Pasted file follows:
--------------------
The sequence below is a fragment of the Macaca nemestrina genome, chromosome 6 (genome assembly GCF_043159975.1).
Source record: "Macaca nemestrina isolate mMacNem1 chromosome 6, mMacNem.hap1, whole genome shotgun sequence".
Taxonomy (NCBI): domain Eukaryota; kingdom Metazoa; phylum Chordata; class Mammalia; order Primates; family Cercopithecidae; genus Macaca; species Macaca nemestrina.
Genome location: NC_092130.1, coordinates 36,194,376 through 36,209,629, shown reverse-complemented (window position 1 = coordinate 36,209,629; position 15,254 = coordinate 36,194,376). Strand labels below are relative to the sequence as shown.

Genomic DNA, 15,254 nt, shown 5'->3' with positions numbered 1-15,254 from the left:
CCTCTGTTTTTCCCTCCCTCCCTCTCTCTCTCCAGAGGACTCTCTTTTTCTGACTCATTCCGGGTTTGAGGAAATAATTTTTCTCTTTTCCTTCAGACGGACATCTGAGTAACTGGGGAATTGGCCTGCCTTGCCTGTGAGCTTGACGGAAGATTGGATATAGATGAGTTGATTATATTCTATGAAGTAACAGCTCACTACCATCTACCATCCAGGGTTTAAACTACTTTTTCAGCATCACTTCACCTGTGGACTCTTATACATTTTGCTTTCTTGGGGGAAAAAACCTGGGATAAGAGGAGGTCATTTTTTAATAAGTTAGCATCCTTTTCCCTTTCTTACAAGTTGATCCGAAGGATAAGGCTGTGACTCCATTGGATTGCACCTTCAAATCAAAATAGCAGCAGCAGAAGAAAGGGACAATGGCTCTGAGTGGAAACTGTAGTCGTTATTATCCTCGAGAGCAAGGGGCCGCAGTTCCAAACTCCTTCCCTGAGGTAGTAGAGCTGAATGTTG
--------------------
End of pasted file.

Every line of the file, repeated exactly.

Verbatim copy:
The sequence below is a fragment of the Macaca nemestrina genome, chromosome 6 (genome assembly GCF_043159975.1).
Source record: "Macaca nemestrina isolate mMacNem1 chromosome 6, mMacNem.hap1, whole genome shotgun sequence".
Taxonomy (NCBI): domain Eukaryota; kingdom Metazoa; phylum Chordata; class Mammalia; order Primates; family Cercopithecidae; genus Macaca; species Macaca nemestrina.
Genome location: NC_092130.1, coordinates 36,194,376 through 36,209,629, shown reverse-complemented (window position 1 = coordinate 36,209,629; position 15,254 = coordinate 36,194,376). Strand labels below are relative to the sequence as shown.

Genomic DNA, 15,254 nt, shown 5'->3' with positions numbered 1-15,254 from the left:
CCTCTGTTTTTCCCTCCCTCCCTCTCTCTCTCCAGAGGACTCTCTTTTTCTGACTCATTCCGGGTTTGAGGAAATAATTTTTCTCTTTTCCTTCAGACGGACATCTGAGTAACTGGGGAATTGGCCTGCCTTGCCTGTGAGCTTGACGGAAGATTGGATATAGATGAGTTGATTATATTCTATGAAGTAACAGCTCACTACCATCTACCATCCAGGGTTTAAACTACTTTTTCAGCATCACTTCACCTGTGGACTCTTATACATTTTGCTTTCTTGGGGGAAAAAACCTGGGATAAGAGGAGGTCATTTTTTAATAAGTTAGCATCCTTTTCCCTTTCTTACAAGTTGATCCGAAGGATAAGGCTGTGACTCCATTGGATTGCACCTTCAAATCAAAATAGCAGCAGCAGAAGAAAGGGACAATGGCTCTGAGTGGAAACTGTAGTCGTTATTATCCTCGAGAGCAAGGGGCCGCAGTTCCAAACTCCTTCCCTGAGGTAGTAGAGCTGAATGTTG